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mathleague.org ARML teams

mathleague.org currently organizes the teams from Northern California and the San Francisco Bay Area as well as several western states - Arizona, Idaho, Montana, Nevada, New Mexico, North Dakota, South Dakota, and Wyoming - to attend the national American Regions Mathematics League competition each spring. From the links above, you can apply to be on one of this year's ARML teams, or find information specific to your region's team. We encourage applications from any student in our geographical service areas who is currently a senior in high school or younger; there is no lower age limit for participation in ARML, although at our discretion we may require a guardian to accompany extremely young students on the ARML trip. If your region is not one serviced by mathleague.org, feel free to contact us at arml@mathleague.org for help in finding a team near you.

About ARML

The American Regions Mathematics League started in 1976 for the purpose of providing a national (or at that time, regional) competition for the brightest mathematical minds in the nation's high schools. Teams are generally organized on the state level, but some cities (e.g. New York and Chicago) send their own teams. The annual ARML meet is currently held at sites in Pennsylvania, Iowa, Nevada, and Georgia, and students from about half the states and a few foreign countries attend the contest. The awards ceremony is carried on simultaneously at the four sites, and students at the four sites compete against each other for awards. The ARML contest is usually held each year on the Saturday after Memorial Day, and while the contest is intended for high school students, some exceptional junior high students show up each year. Seniors who graduate in the current school year are eligible to compete as well.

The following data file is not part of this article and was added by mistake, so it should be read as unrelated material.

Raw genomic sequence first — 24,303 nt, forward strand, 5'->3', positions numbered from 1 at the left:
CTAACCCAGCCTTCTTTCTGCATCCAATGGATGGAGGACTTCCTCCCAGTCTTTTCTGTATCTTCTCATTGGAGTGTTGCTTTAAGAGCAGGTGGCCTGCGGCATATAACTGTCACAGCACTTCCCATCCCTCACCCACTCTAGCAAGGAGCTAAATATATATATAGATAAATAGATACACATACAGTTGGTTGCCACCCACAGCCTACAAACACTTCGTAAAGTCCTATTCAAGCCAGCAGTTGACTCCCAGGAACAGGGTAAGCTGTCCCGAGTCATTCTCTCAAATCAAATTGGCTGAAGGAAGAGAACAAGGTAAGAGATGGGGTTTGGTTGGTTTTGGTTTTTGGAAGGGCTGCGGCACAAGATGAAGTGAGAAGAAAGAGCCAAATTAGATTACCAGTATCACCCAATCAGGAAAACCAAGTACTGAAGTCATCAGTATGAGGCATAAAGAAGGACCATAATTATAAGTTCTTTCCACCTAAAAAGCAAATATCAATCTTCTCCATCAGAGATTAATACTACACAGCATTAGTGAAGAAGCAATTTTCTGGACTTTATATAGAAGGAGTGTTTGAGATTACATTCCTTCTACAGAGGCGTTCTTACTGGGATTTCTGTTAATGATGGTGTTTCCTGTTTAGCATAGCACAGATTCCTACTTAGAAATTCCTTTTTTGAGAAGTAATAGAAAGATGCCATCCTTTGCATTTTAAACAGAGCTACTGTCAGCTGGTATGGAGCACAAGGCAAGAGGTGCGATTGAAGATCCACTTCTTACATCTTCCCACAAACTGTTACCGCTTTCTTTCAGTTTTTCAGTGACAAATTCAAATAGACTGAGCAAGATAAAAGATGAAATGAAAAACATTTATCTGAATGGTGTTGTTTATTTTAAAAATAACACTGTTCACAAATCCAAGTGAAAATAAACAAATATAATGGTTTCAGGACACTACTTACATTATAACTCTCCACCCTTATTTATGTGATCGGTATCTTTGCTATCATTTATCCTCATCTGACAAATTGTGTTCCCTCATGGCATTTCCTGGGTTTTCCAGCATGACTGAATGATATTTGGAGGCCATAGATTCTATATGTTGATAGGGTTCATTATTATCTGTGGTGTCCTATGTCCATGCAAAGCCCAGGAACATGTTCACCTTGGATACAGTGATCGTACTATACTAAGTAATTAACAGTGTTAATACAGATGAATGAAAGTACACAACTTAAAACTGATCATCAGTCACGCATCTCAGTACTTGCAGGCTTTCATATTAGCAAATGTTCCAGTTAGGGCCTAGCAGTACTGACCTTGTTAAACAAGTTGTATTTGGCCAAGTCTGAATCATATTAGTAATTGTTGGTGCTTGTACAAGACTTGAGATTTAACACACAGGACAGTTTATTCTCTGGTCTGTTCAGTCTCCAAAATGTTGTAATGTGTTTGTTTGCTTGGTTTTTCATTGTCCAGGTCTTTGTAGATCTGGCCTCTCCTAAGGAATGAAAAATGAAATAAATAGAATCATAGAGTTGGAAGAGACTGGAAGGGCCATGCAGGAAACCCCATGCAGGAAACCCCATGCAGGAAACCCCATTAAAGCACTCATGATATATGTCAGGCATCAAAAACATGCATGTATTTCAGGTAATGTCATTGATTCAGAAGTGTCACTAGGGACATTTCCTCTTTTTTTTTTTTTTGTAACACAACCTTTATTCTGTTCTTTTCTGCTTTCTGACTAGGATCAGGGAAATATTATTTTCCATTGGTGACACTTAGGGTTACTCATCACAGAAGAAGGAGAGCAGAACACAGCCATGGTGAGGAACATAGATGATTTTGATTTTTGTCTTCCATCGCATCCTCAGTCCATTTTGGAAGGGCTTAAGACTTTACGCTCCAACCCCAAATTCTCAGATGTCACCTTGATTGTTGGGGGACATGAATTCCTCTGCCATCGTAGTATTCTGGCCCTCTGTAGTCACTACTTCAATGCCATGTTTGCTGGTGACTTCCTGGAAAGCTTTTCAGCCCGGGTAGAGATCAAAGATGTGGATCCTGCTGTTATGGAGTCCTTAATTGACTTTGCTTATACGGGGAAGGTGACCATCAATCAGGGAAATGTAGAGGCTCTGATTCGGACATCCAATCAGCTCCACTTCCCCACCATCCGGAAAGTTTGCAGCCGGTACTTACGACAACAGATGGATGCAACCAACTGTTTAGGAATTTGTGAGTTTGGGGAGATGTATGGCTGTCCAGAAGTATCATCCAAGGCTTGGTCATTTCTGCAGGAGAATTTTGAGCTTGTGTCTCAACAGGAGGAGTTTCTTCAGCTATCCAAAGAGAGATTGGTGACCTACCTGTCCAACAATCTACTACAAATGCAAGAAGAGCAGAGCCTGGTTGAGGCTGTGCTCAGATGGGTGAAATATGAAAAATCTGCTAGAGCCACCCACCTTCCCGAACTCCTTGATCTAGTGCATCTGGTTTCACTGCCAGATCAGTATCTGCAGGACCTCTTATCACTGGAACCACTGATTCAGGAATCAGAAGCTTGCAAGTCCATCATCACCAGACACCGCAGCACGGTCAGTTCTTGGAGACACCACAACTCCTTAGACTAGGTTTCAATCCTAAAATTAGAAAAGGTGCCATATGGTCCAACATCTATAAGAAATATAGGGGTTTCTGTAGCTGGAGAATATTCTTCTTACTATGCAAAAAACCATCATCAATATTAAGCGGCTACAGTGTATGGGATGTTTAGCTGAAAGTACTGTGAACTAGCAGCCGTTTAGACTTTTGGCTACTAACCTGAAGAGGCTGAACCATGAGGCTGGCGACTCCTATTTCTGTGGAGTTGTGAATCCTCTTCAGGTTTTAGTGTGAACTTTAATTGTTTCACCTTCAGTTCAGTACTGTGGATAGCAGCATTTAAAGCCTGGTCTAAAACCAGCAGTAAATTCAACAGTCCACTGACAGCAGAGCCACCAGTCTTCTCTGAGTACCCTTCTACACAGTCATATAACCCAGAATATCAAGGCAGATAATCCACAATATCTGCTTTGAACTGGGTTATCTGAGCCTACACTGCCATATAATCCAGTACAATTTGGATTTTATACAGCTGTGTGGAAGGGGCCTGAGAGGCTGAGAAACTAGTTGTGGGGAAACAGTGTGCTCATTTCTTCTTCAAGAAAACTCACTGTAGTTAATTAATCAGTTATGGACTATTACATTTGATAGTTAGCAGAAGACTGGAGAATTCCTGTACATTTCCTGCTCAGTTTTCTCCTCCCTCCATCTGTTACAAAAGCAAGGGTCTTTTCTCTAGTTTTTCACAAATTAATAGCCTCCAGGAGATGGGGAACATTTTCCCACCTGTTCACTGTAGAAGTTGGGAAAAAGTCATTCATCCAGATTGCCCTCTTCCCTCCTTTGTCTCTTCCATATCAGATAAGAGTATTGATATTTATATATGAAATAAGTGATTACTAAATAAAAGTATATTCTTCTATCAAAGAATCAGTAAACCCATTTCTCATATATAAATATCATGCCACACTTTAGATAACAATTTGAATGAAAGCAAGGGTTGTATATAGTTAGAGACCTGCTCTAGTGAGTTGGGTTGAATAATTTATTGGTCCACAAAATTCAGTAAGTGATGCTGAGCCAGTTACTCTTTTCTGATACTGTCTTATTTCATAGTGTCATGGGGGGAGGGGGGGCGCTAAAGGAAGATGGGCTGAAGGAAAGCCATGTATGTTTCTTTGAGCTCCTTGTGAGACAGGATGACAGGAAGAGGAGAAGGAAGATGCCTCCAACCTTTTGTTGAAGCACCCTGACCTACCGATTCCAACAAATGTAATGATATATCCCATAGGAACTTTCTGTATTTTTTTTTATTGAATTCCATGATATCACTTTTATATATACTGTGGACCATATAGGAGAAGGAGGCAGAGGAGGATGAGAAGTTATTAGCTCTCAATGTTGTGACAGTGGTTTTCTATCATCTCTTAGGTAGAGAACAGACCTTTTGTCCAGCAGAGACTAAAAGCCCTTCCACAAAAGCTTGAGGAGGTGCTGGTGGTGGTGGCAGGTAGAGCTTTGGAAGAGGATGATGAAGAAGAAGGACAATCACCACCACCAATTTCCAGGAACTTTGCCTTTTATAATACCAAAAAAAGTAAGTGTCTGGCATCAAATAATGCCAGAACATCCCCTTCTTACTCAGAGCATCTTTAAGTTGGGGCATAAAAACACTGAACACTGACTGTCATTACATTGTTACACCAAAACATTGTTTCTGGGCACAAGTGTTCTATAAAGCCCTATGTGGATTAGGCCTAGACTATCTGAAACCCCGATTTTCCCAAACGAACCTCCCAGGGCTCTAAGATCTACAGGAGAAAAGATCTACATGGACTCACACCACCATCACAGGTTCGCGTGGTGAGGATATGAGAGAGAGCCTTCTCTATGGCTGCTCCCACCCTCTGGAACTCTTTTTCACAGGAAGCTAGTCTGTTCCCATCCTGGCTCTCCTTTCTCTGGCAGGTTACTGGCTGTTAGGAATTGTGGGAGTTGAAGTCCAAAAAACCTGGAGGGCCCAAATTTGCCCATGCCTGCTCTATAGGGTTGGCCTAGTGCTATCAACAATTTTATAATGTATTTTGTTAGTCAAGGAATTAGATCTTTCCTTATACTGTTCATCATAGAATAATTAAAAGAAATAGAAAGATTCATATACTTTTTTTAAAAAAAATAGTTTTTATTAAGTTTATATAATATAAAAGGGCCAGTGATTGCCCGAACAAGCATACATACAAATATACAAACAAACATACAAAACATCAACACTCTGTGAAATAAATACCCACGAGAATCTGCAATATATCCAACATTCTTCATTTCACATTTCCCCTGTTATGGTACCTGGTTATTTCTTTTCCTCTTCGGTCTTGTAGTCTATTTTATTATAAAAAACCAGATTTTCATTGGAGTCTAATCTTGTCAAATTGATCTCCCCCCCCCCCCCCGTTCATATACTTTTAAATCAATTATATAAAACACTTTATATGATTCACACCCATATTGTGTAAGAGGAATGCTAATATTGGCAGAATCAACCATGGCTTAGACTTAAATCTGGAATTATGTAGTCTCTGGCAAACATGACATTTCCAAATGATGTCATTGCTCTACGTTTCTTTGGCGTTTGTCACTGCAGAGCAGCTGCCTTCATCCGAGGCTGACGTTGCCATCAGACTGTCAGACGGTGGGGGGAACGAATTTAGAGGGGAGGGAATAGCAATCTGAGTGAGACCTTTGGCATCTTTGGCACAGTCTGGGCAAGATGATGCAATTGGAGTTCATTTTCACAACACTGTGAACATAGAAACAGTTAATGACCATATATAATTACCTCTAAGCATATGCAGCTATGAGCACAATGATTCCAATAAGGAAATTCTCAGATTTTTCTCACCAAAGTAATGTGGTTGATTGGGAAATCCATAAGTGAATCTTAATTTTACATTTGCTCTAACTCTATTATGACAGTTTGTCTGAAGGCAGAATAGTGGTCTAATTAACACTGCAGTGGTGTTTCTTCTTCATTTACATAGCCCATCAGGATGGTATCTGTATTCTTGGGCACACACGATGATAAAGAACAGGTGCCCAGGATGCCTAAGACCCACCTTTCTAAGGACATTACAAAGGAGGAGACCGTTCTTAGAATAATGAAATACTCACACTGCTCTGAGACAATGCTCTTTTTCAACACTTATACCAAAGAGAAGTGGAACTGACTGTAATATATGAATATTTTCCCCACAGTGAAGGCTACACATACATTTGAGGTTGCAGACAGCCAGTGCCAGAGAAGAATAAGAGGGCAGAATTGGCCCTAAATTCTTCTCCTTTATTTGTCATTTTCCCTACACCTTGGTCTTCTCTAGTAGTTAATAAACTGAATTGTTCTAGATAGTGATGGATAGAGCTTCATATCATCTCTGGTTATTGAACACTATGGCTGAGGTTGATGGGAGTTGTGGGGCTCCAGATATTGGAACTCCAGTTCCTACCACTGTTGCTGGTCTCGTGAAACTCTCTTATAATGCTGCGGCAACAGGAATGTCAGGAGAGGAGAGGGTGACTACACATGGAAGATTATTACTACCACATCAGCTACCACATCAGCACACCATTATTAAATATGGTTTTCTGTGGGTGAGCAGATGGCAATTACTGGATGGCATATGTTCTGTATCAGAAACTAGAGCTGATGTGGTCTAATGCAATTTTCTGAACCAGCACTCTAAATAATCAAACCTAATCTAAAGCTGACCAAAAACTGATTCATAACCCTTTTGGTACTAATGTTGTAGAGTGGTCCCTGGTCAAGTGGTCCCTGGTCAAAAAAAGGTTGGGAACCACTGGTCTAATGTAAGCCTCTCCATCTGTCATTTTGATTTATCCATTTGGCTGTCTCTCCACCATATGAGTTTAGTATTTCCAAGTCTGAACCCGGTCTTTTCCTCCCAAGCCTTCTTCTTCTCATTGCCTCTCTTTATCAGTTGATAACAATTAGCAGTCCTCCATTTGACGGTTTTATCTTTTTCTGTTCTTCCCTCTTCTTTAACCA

The ARML competition is comprised of four tests. First is a 20-minute team test consisting of 10 questions which the entire 15-member team works on together. The team test is worth 5 points per question for a maximum of 50 points. Next comes the Power Question, a one-hour ordeal where the whole team works together to answer a proof-like question consisting of several parts. The Power Question is graded on accuracy, efficiency, and style, and is worth 50 points. Next is the individual round which consists of 10 questions administered in pairs, with 10 minutes allotted to work on each pair of questions. Each correct answer earns the team one point, so maximum is 15 times 10 or 150 points. After the individual round there is a relay round. For the relays each team is divided into 5 teams of 3 students each. The first person works his/her problem and passes it back to the second person, who uses that answer to solve his/her problem. The second person passes the answer to the third person, who uses that answer to get the final answer. There are two relay questions, lasting 6 minutes each. Each 3-member team has an opportunity to turn answers in at 3 minutes and at 6 minutes, and only the answer given by the third person counts. A team receives 5 points if the correct answer is turned in at 3 minutes, and 3 points at 6 minutes, for a total of 50 points possible between the two relay questions.

For more information about ARML, you can visit the official ARML website at http://www.arml.com.

Questions from past ARML contests can be found at the links below (please let us know if these external links cease to work):

mathleague@mathleague.org / 866-387-6284
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